The New Shopping Centres
By the mid 1990s, despite the growing popularity of the internet, the traditional retailers together with development companies had decided to fight back. So came the next generation of shopping centre. These were mainly located ‘out of town' but some were created from already existing retail outlets within town and city centres. These new centres had to broaden their appeal to customers by offering goods and services that were unavailable on the internet as well as offering the customer a great shopping experience.
The Benefits Of The Shopping Mall
There are many benefits to the new style of shopping malls that have sprung up all over the country. They generally offer free parking or good means of transportation from local hubs meaning that they are more likely to appeal to customers who are not from the local area. If people are coming from outside the local area then this means that they may also be likely to visit some of the attractions that an area has to offer. Somewhere this is apparent is in Liverpool where a trip to the shopping centre there can provide a great basis for days out in Liverpool.
One of the other main benefits of the shopping mall is the fact that it can be an ‘all in one' experience combining shopping with eating, drinking and other leisure activities such as trips to the cinema.
Using The Internet To Increase Shopping Centre Business
For all the benefits of these new centres, there can be little doubt about the growth in the use of the internet but it is clear that the internet and shopping centres can work together to enhance the shopping experience. People might browse the limited selection of goods that a store offers online and then physically go to the retailer to browse further and make their purchase. Also the use of ‘click and collect' where people can order online and collect in store as well as allowing customers to return unwanted online purchases in-store all add up to increased custom and possibly increased business.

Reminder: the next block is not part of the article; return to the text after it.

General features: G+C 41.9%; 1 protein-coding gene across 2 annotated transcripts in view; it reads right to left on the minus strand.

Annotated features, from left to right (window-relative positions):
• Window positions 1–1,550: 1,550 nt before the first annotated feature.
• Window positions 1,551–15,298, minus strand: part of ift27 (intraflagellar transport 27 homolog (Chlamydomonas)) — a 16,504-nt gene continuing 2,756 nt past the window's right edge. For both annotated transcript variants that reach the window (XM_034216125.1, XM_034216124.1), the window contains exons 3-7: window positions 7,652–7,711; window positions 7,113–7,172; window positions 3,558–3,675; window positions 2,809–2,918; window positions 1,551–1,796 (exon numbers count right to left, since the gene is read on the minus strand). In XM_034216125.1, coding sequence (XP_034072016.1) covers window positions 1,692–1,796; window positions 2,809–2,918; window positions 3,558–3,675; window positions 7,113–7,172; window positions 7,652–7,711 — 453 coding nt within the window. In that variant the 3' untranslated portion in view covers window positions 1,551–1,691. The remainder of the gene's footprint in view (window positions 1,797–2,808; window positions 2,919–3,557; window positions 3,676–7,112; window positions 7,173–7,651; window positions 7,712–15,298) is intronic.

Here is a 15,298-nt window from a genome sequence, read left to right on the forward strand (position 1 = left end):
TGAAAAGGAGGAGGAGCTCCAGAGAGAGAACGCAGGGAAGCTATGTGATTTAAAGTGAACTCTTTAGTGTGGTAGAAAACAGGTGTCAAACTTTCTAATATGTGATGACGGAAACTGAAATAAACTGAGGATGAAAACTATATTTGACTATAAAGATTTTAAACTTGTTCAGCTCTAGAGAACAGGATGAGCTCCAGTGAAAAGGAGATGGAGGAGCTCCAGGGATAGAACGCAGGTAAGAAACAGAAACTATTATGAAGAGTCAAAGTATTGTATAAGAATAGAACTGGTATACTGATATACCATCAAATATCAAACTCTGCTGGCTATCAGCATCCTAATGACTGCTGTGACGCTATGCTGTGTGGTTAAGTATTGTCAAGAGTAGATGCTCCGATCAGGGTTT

Many shopping centres are also harnessing the power of social media to increase their popularity, such as encouraging potential customers to ‘like' them on sites such as Facebook. They are also increasingly using the internet and e-mail to notify existing and potential customers of special offers and promotions.
The new generation of shopping centre is here to stay but it will have to keep changing and improving if it wants to slow the growth in people choosing to stay at home and shop online. If the shopping centres can offer customers more than just a shopping experience and if they can work with the internet rather than against it, then they might just stand a chance.
AUTHOR BIO: Anna Mathews writes regularly on shopping and retailing, both online shopping and shopping in traditional shopping malls, for a range of websites and blogs. She enjoys shopping and has enjoyed several days out in Liverpool.